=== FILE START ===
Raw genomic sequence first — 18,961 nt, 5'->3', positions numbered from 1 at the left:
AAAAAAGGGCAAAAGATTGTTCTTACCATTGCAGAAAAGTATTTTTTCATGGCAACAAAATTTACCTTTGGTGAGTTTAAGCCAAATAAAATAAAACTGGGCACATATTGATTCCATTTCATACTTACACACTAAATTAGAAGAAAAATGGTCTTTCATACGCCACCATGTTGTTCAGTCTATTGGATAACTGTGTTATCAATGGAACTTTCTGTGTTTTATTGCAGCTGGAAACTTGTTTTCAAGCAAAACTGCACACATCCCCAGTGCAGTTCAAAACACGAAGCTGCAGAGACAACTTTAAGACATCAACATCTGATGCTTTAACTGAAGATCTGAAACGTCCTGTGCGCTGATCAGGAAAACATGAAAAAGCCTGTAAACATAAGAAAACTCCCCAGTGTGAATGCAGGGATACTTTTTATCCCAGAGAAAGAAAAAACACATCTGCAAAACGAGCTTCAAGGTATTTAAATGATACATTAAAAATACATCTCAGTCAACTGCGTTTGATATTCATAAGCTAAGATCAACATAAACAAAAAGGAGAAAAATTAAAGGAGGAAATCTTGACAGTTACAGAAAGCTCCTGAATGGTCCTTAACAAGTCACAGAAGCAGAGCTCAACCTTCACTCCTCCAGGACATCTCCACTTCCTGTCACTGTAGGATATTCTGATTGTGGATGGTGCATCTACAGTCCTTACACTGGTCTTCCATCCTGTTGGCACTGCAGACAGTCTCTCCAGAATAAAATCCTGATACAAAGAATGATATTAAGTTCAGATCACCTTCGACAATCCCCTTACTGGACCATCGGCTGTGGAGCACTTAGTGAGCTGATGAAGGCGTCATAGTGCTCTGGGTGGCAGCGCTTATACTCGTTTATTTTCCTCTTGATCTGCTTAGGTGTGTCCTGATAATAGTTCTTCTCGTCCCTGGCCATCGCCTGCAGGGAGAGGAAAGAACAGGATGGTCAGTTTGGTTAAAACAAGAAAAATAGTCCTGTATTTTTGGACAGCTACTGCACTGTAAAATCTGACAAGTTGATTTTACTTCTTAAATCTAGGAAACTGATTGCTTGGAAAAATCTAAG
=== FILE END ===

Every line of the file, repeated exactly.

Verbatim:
Raw genomic sequence first — 18,961 nt, 5'->3', positions numbered from 1 at the left:
AAAAAAGGGCAAAAGATTGTTCTTACCATTGCAGAAAAGTATTTTTTCATGGCAACAAAATTTACCTTTGGTGAGTTTAAGCCAAATAAAATAAAACTGGGCACATATTGATTCCATTTCATACTTACACACTAAATTAGAAGAAAAATGGTCTTTCATACGCCACCATGTTGTTCAGTCTATTGGATAACTGTGTTATCAATGGAACTTTCTGTGTTTTATTGCAGCTGGAAACTTGTTTTCAAGCAAAACTGCACACATCCCCAGTGCAGTTCAAAACACGAAGCTGCAGAGACAACTTTAAGACATCAACATCTGATGCTTTAACTGAAGATCTGAAACGTCCTGTGCGCTGATCAGGAAAACATGAAAAAGCCTGTAAACATAAGAAAACTCCCCAGTGTGAATGCAGGGATACTTTTTATCCCAGAGAAAGAAAAAACACATCTGCAAAACGAGCTTCAAGGTATTTAAATGATACATTAAAAATACATCTCAGTCAACTGCGTTTGATATTCATAAGCTAAGATCAACATAAACAAAAAGGAGAAAAATTAAAGGAGGAAATCTTGACAGTTACAGAAAGCTCCTGAATGGTCCTTAACAAGTCACAGAAGCAGAGCTCAACCTTCACTCCTCCAGGACATCTCCACTTCCTGTCACTGTAGGATATTCTGATTGTGGATGGTGCATCTACAGTCCTTACACTGGTCTTCCATCCTGTTGGCACTGCAGACAGTCTCTCCAGAATAAAATCCTGATACAAAGAATGATATTAAGTTCAGATCACCTTCGACAATCCCCTTACTGGACCATCGGCTGTGGAGCACTTAGTGAGCTGATGAAGGCGTCATAGTGCTCTGGGTGGCAGCGCTTATACTCGTTTATTTTCCTCTTGATCTGCTTAGGTGTGTCCTGATAATAGTTCTTCTCGTCCCTGGCCATCGCCTGCAGGGAGAGGAAAGAACAGGATGGTCAGTTTGGTTAAAACAAGAAAAATAGTCCTGTATTTTTGGACAGCTACTGCACTGTAAAATCTGACAAGTTGATTTTACTTCTTAAATCTAGGAAACTGATTGCTTGGAAAAATCTAAG